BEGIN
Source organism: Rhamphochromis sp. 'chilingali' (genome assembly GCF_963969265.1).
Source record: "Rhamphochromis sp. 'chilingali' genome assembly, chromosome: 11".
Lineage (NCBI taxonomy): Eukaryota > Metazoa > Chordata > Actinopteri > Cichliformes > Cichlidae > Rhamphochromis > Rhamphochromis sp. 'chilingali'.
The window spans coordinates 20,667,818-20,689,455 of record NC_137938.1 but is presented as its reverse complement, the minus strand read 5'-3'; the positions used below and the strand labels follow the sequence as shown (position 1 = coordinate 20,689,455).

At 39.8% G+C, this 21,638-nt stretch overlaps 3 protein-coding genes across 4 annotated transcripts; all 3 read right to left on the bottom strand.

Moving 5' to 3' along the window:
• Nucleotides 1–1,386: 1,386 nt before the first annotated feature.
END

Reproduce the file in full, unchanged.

Source organism: Rhamphochromis sp. 'chilingali' (genome assembly GCF_963969265.1).
Source record: "Rhamphochromis sp. 'chilingali' genome assembly, chromosome: 11".
Lineage (NCBI taxonomy): Eukaryota > Metazoa > Chordata > Actinopteri > Cichliformes > Cichlidae > Rhamphochromis > Rhamphochromis sp. 'chilingali'.
The window spans coordinates 20,667,818-20,689,455 of record NC_137938.1 but is presented as its reverse complement, the minus strand read 5'-3'; the positions used below and the strand labels follow the sequence as shown (position 1 = coordinate 20,689,455).

At 39.8% G+C, this 21,638-nt stretch overlaps 3 protein-coding genes across 4 annotated transcripts; all 3 read right to left on the bottom strand.

Moving 5' to 3' along the window:
• Nucleotides 1–1,386: 1,386 nt before the first annotated feature.